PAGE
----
Row security policies - for restricting what can be seen in each table for custom roles
Table ownership - for allocating table ownership privileges to the appropriate roles
Role-based access control
Here is where I create custom roles that possess a distinct set of privileges shaped around how each team will access the data warehouse.
The steps for this stage are as followed:
Create custom roles using the
Grant roles access to use the appropriate databases and schemas using the
Grant appropriate privileges to custom roles (options from
DELETEetc) using the
Restrict roles from accessing certain databases, schemas and tables using the
For simplicity’s sake, I've created the following custom roles in this project...:
...and supplied general constraints required for the following roles:
Junior data analyst
Can select tables and views in the DWH layer
Cannot create or modify tables and views
Cannot delete any objects
Cannot execute stored procedures
Cannot access the raw, staging and semantic layers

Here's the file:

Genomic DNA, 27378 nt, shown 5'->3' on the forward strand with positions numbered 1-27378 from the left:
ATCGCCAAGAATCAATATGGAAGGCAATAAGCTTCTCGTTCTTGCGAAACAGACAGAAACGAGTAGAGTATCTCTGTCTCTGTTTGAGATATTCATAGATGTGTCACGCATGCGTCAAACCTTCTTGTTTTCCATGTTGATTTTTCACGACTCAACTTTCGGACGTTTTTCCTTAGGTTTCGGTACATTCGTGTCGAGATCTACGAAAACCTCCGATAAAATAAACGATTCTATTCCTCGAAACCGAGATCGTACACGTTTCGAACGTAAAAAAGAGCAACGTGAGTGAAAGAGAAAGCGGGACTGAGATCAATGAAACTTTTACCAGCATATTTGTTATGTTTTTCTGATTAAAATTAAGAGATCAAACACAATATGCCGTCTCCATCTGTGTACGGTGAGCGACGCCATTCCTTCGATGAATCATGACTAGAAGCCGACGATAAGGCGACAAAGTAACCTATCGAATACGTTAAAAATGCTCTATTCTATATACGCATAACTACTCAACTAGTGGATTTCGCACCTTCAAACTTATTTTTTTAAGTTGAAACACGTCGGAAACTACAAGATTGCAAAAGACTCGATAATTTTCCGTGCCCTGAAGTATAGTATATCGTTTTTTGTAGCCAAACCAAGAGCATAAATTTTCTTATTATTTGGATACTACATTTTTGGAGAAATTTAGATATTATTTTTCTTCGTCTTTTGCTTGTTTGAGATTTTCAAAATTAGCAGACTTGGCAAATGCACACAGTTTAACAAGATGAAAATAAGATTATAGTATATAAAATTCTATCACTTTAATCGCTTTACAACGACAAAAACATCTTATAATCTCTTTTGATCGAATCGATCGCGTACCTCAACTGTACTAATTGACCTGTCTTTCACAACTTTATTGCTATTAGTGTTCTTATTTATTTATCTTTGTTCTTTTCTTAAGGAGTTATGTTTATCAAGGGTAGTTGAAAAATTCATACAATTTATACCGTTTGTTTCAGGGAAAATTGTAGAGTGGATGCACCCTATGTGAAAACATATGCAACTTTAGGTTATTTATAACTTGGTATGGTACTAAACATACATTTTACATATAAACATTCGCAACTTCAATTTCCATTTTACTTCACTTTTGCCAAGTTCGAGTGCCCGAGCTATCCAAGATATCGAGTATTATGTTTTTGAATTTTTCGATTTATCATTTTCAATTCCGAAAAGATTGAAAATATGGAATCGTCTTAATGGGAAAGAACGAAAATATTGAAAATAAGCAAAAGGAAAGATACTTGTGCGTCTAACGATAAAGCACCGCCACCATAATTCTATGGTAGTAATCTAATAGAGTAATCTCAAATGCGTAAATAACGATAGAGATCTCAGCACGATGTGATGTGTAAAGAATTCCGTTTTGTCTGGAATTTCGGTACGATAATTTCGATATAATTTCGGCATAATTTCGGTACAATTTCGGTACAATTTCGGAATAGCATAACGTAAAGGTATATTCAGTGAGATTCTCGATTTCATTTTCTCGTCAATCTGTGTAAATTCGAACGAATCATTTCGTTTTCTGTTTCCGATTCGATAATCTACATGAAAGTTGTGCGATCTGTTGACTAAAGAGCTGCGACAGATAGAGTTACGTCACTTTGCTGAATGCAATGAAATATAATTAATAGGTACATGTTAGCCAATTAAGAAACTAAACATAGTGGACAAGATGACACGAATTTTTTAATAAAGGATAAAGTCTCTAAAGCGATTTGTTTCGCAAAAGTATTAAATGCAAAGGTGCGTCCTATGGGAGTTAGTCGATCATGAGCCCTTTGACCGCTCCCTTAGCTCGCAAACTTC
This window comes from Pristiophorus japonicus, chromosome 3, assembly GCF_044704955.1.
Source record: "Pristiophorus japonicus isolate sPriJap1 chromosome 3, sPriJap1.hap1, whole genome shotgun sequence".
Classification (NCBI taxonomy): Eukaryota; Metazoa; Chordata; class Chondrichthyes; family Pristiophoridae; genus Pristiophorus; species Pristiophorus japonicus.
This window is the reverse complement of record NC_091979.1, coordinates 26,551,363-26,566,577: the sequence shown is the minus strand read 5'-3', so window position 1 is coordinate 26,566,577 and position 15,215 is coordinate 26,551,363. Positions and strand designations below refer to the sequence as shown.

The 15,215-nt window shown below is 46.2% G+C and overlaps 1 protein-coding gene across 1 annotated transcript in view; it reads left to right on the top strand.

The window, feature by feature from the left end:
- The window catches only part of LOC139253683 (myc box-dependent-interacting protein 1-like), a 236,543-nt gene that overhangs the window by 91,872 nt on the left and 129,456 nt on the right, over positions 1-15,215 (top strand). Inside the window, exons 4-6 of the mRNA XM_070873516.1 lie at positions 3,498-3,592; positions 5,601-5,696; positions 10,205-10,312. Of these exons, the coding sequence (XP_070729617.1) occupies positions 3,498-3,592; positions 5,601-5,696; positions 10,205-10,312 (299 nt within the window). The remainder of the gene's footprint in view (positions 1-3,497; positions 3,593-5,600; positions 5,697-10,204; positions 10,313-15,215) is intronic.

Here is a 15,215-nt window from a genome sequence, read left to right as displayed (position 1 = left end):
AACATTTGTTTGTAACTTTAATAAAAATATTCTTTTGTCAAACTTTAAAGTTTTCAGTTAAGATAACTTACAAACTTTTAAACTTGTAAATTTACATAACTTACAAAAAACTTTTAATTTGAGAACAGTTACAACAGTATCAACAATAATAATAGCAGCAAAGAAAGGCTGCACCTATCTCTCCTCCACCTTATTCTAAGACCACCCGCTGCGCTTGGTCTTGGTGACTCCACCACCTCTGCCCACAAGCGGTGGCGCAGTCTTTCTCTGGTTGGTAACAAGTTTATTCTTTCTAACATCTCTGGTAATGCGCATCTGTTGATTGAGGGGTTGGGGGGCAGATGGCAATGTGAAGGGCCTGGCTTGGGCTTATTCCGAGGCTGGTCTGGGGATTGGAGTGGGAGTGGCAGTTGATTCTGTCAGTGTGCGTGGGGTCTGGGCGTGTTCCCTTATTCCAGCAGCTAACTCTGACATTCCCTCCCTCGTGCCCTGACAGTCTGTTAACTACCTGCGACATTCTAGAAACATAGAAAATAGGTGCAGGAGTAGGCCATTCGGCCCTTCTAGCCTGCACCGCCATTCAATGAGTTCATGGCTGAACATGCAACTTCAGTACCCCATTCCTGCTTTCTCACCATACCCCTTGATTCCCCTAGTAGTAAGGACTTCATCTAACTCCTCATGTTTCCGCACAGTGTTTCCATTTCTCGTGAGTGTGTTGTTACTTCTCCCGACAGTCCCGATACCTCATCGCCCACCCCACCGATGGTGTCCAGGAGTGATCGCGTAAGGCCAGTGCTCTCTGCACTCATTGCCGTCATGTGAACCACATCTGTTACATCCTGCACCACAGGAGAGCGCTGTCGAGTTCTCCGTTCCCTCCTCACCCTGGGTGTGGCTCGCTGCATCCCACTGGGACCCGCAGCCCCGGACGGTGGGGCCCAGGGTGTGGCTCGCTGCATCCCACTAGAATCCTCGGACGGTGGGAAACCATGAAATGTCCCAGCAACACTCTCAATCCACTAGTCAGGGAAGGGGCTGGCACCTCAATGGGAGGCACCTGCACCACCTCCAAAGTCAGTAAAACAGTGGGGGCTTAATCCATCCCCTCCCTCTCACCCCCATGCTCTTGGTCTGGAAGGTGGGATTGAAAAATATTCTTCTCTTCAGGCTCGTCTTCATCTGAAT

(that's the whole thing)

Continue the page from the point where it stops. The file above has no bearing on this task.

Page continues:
Senior data analyst
Same privileges as
Cannot access the raw, staging and semantic layers
An orchestration section is needed for managing how each DWH task will be executed and under what conditions too. Among Airflow, Prefect, Argo to pick from, I went with Prefect because the UI displays the workflows in an elegant, clean and easy-to-flow manner, plus configuration is relatively the quickest out of the available options.
prefect orion start command in the terminal to access the tasks and flow runs for each DWH activity in the UI, which displays the workflows like this:
Contrary to popular belief, PostgreSQL can serve as a great data warehouse option, but this solely depends on the design decisions that go into it. As long as there is an awareness of the computing resource limitations it carries compared to many cloud data warehousing options like Snowflake, Amazon Redshift, and Google BigQuery, the RDMS system can serve as a high-performant data warehouse that meets business reporting needs in many use cases.
In one of my next posts, I will be walking you through how I migrated this same on-premise travel data into the AWS cloud, and how I built a cloud data warehouse with it using Amazon Redshift that includes more robust technologies like Spark, AWS Athena, AWS Glue and so on.
You can find the full source code for this project on my GitHub here.